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Australian War Brides & Their Children
Australian Citizenship Act 2007 in Force since 1 July 2007!
Since 1 July 2007, we've helped hundreds of people outside Australia apply for Australian citizenship. We're here to help you too. For links to the new application forms, and useful tips, tricks and links to help with your application, see below or our home page.
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The Southern Cross Group is trying to find women who left Australia as war brides during or just after World War II and their children.
Recently enacted changes to Australian citizenship law mean that many in this group who are not currently Australian citizens are now able to apply for Australian citizenship. After a long wait, the Australian Citizenship Act 2007 was finally passed by Parliament in Canberra on 1 March 2007 and received Royal Assent on 15 March 2007. It came into force on 1 July 2007. It's important that people who are going to be able to benefit from these reforms understand the changes and their implications.
If you are a war bride of Australian origin who is presently not an Australian citizen, or the son or daughter of an Australian-origin war bride who is not an Australian citizen, the material in this section of our site has been written especially for you. Please read it carefully so that you are fully briefed. And make sure you get in touch with us so that we can guide you through the application process.
The Australian War Bride Story
It is estimated that thousands of Australian women married American servicemen during or just after the Second World War. Although, sadly, some of these women are no longer with us today, many are still alive and are in their late 70s, 80s and 90s. Typically, their children are in their 40s and 50s. Now that the operative provisions in the new Australian Citizenship Act 2007 have come into effect, thousands in this group who are not presently Australian citizens are able to apply to become Australian citizens.
The Second World War was a time of great uncertainty for many in Australia, but also a time of great excitement, particularly when Allied troops visited Australia. Many young Australian women were quite taken with "those handsome young men in uniform from so far away" and inevitably, relationships were formed when large numbers of US military in particular were stationed in Australia or had leave in Australia during the war in the Pacific.
Some couples married during the war itself. Others became engaged during the war and married afterwards. The liaisons were not always looked upon favourably by the Australian families of the women concerned or the wider Australian community, or by the US military authorities. Some couples had to wait many months for permission to marry.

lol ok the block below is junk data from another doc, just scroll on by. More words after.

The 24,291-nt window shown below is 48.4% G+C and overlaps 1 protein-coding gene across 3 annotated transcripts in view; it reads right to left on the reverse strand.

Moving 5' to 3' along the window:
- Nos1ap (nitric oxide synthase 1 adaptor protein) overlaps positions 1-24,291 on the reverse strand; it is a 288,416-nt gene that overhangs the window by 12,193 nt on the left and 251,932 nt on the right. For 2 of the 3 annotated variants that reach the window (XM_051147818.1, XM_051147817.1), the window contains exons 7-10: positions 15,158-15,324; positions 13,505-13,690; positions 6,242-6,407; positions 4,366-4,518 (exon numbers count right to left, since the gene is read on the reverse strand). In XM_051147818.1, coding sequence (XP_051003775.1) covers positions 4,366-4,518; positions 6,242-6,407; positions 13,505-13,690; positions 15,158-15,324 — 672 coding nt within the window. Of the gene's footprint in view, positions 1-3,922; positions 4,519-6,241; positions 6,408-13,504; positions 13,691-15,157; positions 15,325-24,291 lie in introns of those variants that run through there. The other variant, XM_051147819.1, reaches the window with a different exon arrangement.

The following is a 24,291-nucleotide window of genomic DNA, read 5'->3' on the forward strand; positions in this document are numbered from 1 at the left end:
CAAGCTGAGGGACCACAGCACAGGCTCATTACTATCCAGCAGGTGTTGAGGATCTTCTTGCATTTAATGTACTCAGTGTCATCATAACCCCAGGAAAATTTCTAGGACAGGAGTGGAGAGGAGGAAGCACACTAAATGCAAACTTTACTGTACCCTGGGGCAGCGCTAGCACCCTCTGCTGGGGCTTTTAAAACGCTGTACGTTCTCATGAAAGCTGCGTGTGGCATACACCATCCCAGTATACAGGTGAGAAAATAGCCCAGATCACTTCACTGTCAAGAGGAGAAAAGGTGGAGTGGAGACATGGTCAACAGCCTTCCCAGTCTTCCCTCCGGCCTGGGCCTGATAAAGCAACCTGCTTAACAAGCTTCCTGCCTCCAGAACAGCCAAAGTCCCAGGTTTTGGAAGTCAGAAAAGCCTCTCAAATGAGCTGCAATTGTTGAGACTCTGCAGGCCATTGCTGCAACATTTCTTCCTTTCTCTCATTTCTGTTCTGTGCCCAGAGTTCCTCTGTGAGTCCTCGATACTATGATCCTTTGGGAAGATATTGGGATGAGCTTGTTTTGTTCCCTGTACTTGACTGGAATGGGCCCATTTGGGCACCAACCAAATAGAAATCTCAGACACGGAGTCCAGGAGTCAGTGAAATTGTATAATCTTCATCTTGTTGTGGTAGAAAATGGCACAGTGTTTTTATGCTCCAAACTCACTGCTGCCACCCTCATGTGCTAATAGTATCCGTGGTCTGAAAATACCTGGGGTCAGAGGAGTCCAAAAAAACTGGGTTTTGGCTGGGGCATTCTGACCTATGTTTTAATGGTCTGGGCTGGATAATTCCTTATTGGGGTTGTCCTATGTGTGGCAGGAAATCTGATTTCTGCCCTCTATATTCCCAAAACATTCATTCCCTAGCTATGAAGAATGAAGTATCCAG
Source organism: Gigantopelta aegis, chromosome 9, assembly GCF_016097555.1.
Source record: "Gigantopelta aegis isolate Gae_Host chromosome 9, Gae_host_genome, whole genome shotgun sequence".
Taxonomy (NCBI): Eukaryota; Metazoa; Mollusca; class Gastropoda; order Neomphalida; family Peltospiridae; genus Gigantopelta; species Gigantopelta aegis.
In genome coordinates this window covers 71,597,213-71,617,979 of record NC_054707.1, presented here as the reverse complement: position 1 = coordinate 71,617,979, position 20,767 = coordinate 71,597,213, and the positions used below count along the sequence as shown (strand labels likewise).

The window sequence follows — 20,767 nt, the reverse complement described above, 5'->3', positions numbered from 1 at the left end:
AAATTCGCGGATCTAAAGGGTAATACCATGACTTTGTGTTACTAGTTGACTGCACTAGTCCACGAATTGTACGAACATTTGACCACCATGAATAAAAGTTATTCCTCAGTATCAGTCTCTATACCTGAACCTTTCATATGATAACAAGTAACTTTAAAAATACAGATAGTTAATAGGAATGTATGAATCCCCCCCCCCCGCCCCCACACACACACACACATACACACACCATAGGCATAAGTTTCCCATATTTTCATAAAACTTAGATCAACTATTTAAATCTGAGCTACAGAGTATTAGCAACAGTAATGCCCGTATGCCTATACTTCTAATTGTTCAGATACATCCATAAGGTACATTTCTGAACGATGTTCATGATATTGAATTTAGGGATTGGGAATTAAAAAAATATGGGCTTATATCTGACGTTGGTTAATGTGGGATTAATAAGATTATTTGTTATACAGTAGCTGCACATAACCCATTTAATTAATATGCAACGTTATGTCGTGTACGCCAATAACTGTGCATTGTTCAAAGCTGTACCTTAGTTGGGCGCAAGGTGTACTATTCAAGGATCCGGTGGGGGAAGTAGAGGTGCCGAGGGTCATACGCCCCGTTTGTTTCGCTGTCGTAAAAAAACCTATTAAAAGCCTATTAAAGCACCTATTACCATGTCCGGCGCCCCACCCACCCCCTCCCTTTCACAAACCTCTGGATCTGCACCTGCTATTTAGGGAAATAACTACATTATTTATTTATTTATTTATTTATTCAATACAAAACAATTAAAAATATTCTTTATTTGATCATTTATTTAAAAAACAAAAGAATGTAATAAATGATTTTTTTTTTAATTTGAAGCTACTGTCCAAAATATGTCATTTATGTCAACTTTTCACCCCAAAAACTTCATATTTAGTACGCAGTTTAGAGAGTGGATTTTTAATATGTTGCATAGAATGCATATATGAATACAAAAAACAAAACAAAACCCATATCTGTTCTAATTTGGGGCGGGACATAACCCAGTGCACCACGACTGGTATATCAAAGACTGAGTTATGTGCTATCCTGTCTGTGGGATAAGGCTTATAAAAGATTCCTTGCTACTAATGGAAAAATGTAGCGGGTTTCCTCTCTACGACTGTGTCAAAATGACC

In almost all cases, towards the end of the war or immediately post-war, these Australian women undertook a long sea voyage to the US to be with their husbands or fiances, aiming to make a new life thousands of miles from Australia and their own families. Often they knew little of their new husband's families or what America was like in advance. Many women experienced all sorts of immigration hurdles in gaining permission to enter the United States. Some faced difficulties in obtaining divorces and maintenance from their American partners for themselves and their children when relationships broke down. A number of Australian war brides did later return to Australia to live, for a variety of reasons.
Loss of Australian Citizenship
Many thousands of Australian war brides settled permanently in the United States and embraced their new homeland, learning about the US way of life. Some of them decided to become US citizens, because they wanted the right to vote in their country of residence, because their husband and children were US citizens, and/or because US estate tax laws would greatly penalise them financially on their US-citizen husband's death if they themselves were not US citizens.
Those Australian women (and other Australians) who acquired US (or other) citizenships on or after 26 January 1949 and before 4 April 2002 automatically forfeited their Australian citizenship under Section 17 of the Australian Citizenship Act 1948. In most cases, overseas-born children did not have access to Australian citizenship through their Australian mothers due to sex discrimination which existed in Australian citizenship law at the time, which meant that Australian citizenship by descent could usually only be passed on to an overseas-born child by an Australian citizen father, and not the mother.
War brides and others who lost their Australian citizenship under Section 17, and their overseas-born children, now enjoy simplified access to Australian citizenship under the new Australian Citizenship Act 2007. Applications for Australian citizenship by those resident in the US can be lodged with the Australian Embassy in Washington DC.
If you are a war bride of Australian origin, or another person who lost their Australian citizenship in the past under Section 17 when you acquired another citizenship, go to this page for more information.